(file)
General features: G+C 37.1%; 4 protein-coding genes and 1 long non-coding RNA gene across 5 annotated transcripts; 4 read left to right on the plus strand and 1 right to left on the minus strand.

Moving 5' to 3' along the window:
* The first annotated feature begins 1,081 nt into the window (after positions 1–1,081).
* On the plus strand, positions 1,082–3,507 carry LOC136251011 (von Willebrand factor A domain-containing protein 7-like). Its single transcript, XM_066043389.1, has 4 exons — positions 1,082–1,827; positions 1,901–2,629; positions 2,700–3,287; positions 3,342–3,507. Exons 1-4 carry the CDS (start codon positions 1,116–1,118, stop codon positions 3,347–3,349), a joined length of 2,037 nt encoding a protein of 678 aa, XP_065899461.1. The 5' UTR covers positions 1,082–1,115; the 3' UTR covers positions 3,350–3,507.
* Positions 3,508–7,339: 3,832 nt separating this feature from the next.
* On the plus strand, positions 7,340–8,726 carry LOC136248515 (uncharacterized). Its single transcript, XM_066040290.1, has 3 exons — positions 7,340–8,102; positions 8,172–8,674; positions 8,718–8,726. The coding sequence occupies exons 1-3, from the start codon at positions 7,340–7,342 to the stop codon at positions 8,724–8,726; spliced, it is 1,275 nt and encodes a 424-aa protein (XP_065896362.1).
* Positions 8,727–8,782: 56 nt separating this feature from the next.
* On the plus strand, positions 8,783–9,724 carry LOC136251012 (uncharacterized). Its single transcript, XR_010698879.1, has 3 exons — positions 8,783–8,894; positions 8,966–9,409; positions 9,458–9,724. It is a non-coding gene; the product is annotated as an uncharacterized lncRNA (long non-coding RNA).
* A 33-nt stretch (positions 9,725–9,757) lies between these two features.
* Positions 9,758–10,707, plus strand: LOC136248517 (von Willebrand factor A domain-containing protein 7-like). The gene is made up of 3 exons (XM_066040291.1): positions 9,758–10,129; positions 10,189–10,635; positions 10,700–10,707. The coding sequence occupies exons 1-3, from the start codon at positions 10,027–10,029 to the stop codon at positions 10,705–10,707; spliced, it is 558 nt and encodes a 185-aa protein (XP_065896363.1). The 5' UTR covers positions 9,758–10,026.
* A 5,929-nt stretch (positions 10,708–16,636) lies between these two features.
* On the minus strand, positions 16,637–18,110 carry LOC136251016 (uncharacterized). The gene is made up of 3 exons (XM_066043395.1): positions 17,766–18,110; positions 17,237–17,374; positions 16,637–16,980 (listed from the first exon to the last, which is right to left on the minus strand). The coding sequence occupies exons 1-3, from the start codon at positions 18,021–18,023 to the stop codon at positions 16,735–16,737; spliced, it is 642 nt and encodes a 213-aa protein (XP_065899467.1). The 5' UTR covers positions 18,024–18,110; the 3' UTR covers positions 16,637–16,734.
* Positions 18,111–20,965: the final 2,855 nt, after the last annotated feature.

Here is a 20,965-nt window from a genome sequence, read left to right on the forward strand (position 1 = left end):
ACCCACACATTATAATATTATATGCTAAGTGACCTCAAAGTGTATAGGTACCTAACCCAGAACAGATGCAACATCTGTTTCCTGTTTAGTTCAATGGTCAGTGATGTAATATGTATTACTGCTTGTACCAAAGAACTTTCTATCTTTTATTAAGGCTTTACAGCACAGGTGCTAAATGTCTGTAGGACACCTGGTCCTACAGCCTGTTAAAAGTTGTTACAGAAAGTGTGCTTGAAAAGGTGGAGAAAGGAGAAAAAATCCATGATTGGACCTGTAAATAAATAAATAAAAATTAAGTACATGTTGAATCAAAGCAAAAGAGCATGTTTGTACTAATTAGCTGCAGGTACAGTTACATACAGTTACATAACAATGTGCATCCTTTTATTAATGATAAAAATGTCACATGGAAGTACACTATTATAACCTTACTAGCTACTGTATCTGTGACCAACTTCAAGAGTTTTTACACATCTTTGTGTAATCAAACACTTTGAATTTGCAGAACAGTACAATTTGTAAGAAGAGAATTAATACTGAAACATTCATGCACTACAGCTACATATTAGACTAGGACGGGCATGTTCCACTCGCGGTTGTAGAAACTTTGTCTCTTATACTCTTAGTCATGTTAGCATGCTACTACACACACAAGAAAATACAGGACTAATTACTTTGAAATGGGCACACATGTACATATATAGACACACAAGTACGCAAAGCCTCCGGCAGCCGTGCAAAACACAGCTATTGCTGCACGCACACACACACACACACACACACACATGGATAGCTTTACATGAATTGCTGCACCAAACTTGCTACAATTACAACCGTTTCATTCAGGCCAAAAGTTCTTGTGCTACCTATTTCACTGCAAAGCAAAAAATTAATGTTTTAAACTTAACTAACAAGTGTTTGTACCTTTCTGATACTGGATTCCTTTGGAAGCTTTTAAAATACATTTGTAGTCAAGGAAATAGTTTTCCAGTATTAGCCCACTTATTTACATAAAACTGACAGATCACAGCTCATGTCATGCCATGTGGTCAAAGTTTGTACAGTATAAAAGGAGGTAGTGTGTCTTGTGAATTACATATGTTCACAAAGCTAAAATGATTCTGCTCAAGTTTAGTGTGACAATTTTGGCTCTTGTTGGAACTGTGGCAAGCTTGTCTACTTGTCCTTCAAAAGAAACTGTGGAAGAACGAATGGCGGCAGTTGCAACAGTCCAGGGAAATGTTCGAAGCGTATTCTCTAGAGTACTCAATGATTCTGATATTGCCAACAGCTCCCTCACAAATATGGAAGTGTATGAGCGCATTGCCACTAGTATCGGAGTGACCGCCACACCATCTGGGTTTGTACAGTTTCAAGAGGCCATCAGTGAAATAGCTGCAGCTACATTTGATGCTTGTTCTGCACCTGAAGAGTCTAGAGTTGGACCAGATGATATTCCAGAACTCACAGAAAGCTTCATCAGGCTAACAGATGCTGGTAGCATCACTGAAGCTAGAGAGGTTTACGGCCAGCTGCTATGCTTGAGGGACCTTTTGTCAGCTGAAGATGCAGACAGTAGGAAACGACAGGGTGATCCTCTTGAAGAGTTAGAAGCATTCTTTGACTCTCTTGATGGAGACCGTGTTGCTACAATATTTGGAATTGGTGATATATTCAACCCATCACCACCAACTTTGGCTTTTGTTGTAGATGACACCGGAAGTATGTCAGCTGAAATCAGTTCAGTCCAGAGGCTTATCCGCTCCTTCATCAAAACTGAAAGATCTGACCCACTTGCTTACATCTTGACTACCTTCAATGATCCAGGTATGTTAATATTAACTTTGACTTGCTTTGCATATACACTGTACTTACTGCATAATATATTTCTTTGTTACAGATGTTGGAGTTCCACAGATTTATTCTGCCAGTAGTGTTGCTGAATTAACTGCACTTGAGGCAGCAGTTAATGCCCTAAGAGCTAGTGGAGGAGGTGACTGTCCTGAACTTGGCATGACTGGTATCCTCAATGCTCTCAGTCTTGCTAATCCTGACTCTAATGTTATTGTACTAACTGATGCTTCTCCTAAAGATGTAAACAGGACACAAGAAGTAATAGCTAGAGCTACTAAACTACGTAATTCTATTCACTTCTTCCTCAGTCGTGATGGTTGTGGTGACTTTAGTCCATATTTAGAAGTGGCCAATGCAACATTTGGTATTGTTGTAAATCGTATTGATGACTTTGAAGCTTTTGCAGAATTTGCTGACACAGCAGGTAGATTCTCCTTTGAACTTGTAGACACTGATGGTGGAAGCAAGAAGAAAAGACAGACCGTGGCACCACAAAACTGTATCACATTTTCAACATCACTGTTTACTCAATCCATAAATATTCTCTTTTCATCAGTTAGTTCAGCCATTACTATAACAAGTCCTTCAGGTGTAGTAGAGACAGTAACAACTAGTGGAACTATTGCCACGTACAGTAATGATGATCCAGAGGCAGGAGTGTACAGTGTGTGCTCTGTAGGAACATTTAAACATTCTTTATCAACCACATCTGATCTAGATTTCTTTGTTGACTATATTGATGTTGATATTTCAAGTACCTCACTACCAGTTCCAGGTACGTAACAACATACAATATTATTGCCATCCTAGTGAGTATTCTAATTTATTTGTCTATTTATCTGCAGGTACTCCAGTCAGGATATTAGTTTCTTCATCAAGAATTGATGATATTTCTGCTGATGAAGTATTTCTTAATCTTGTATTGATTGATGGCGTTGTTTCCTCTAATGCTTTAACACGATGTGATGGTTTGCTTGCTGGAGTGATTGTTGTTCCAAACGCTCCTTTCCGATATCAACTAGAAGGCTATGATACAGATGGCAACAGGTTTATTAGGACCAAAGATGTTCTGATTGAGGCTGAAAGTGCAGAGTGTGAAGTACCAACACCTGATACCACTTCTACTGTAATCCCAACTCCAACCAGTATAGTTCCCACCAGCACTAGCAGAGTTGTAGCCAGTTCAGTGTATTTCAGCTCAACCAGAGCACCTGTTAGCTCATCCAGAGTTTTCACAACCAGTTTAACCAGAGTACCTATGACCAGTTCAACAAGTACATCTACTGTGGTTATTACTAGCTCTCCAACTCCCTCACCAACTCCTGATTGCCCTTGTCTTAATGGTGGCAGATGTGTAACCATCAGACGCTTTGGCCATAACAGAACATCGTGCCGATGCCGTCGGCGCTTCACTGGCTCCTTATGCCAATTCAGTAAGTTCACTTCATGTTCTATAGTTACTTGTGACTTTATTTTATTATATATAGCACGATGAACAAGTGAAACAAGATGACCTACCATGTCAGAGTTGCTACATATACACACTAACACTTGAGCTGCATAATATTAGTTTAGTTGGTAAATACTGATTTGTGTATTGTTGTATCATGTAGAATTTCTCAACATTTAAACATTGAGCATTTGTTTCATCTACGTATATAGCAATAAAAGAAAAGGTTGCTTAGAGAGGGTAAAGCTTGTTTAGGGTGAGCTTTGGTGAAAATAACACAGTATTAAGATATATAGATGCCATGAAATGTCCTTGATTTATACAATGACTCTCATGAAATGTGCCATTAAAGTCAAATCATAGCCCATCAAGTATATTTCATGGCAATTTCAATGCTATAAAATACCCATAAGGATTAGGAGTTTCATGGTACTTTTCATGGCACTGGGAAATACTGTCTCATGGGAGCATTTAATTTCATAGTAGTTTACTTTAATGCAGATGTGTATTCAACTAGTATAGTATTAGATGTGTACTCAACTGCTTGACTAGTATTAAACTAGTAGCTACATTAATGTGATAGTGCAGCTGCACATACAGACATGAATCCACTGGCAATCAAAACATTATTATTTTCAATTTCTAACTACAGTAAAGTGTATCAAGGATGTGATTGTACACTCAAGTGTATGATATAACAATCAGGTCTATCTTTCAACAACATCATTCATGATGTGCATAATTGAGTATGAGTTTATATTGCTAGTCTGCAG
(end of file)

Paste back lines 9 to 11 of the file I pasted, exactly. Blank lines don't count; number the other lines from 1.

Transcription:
* A 33-nt stretch (positions 9,725–9,757) lies between these two features.
* Positions 9,758–10,707, plus strand: LOC136248517 (von Willebrand factor A domain-containing protein 7-like). The gene is made up of 3 exons (XM_066040291.1): positions 9,758–10,129; positions 10,189–10,635; positions 10,700–10,707. The coding sequence occupies exons 1-3, from the start codon at positions 10,027–10,029 to the stop codon at positions 10,705–10,707; spliced, it is 558 nt and encodes a 185-aa protein (XP_065896363.1). The 5' UTR covers positions 9,758–10,026.
* A 5,929-nt stretch (positions 10,708–16,636) lies between these two features.